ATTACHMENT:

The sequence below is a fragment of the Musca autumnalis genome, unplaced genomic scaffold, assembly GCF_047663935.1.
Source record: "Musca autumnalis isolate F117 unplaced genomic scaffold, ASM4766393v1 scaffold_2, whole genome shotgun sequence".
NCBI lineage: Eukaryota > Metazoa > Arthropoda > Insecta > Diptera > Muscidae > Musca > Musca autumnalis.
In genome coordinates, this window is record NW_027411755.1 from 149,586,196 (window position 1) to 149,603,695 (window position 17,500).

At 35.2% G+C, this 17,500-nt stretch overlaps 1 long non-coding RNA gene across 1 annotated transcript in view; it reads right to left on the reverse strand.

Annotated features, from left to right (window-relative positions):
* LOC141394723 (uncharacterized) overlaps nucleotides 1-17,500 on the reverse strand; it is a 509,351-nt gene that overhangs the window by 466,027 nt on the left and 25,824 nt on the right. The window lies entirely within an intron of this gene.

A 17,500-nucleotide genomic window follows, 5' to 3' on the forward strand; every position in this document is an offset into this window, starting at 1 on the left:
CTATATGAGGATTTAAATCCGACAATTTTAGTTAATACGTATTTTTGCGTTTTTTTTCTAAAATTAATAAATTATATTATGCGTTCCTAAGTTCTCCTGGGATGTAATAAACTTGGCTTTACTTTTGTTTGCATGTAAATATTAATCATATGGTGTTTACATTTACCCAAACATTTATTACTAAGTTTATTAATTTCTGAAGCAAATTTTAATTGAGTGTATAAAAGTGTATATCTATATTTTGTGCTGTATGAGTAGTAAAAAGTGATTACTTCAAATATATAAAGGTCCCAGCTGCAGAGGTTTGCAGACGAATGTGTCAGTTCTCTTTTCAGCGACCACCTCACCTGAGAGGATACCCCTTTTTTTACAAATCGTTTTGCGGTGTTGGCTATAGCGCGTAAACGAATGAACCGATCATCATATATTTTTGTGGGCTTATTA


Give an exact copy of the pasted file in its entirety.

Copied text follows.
The sequence below is a fragment of the Musca autumnalis genome, unplaced genomic scaffold, assembly GCF_047663935.1.
Source record: "Musca autumnalis isolate F117 unplaced genomic scaffold, ASM4766393v1 scaffold_2, whole genome shotgun sequence".
NCBI lineage: Eukaryota > Metazoa > Arthropoda > Insecta > Diptera > Muscidae > Musca > Musca autumnalis.
In genome coordinates, this window is record NW_027411755.1 from 149,586,196 (window position 1) to 149,603,695 (window position 17,500).

At 35.2% G+C, this 17,500-nt stretch overlaps 1 long non-coding RNA gene across 1 annotated transcript in view; it reads right to left on the reverse strand.

Annotated features, from left to right (window-relative positions):
* LOC141394723 (uncharacterized) overlaps nucleotides 1-17,500 on the reverse strand; it is a 509,351-nt gene that overhangs the window by 466,027 nt on the left and 25,824 nt on the right. The window lies entirely within an intron of this gene.

A 17,500-nucleotide genomic window follows, 5' to 3' on the forward strand; every position in this document is an offset into this window, starting at 1 on the left:
CTATATGAGGATTTAAATCCGACAATTTTAGTTAATACGTATTTTTGCGTTTTTTTTCTAAAATTAATAAATTATATTATGCGTTCCTAAGTTCTCCTGGGATGTAATAAACTTGGCTTTACTTTTGTTTGCATGTAAATATTAATCATATGGTGTTTACATTTACCCAAACATTTATTACTAAGTTTATTAATTTCTGAAGCAAATTTTAATTGAGTGTATAAAAGTGTATATCTATATTTTGTGCTGTATGAGTAGTAAAAAGTGATTACTTCAAATATATAAAGGTCCCAGCTGCAGAGGTTTGCAGACGAATGTGTCAGTTCTCTTTTCAGCGACCACCTCACCTGAGAGGATACCCCTTTTTTTACAAATCGTTTTGCGGTGTTGGCTATAGCGCGTAAACGAATGAACCGATCATCATATATTTTTGTGGGCTTATTA